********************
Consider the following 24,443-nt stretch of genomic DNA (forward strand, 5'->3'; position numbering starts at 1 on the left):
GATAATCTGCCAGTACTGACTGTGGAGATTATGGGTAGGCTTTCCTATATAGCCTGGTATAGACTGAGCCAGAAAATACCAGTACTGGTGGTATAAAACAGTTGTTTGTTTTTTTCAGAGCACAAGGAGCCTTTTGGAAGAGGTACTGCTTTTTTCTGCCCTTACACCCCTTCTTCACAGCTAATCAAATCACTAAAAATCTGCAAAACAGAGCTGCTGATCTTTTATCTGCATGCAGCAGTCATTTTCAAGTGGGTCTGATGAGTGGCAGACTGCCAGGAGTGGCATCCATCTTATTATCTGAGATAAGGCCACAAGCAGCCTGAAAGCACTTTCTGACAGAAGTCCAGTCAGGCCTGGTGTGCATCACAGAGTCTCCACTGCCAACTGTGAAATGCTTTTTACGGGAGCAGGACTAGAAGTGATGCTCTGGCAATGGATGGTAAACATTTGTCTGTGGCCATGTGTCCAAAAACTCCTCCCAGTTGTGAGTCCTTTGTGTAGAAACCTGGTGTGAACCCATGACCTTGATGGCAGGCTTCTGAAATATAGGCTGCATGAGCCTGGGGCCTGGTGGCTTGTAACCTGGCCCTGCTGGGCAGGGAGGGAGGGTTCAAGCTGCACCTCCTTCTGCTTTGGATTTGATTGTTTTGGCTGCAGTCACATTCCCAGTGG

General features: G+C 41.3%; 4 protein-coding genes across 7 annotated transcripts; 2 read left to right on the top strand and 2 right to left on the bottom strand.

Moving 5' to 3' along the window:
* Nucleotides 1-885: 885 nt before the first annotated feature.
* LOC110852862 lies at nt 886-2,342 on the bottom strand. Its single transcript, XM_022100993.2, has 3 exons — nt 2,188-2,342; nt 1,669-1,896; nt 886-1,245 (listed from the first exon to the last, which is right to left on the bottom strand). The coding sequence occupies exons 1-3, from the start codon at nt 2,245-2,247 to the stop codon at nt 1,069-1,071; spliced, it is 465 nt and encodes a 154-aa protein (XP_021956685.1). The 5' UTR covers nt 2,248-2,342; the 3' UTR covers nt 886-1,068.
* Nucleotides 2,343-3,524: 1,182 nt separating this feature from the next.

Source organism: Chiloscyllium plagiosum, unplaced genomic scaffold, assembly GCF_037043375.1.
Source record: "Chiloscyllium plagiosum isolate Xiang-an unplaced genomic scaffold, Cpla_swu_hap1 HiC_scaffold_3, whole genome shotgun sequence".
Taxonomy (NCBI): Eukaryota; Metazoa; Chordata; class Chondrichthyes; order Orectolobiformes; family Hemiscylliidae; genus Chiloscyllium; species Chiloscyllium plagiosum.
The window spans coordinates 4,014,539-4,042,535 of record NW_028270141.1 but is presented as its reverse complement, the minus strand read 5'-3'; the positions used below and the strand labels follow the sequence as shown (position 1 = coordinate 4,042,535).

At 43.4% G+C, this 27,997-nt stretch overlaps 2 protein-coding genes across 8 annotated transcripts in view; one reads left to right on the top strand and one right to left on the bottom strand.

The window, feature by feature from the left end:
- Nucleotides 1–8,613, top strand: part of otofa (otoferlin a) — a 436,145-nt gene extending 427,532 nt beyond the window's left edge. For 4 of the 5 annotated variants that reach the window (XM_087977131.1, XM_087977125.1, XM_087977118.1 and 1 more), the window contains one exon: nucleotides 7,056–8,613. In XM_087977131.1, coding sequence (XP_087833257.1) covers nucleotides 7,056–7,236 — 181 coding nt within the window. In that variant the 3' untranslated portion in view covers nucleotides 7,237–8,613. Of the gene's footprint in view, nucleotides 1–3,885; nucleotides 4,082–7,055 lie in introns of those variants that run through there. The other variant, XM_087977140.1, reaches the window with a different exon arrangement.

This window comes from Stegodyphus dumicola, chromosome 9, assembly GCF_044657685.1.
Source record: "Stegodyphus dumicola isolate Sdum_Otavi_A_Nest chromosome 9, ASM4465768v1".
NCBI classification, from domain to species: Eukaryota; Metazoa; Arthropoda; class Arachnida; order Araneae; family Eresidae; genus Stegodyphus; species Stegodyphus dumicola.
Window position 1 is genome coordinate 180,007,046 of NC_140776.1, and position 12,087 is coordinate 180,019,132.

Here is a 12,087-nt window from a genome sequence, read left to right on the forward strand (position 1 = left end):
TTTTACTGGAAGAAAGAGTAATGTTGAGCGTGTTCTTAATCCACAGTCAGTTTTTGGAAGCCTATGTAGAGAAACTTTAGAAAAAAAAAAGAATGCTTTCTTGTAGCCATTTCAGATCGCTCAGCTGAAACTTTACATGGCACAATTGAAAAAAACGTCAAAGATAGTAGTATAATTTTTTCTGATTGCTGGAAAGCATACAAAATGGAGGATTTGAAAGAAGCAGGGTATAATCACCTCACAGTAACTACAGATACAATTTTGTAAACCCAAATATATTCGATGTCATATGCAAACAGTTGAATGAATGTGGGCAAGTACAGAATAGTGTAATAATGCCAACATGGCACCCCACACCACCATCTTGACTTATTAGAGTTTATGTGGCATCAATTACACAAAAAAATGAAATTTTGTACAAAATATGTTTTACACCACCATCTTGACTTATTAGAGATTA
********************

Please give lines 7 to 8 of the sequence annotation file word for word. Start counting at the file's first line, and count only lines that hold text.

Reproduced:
* Nucleotides 2,343-3,524: 1,182 nt separating this feature from the next.

Source organism: Chiloscyllium plagiosum, unplaced genomic scaffold, assembly GCF_037043375.1.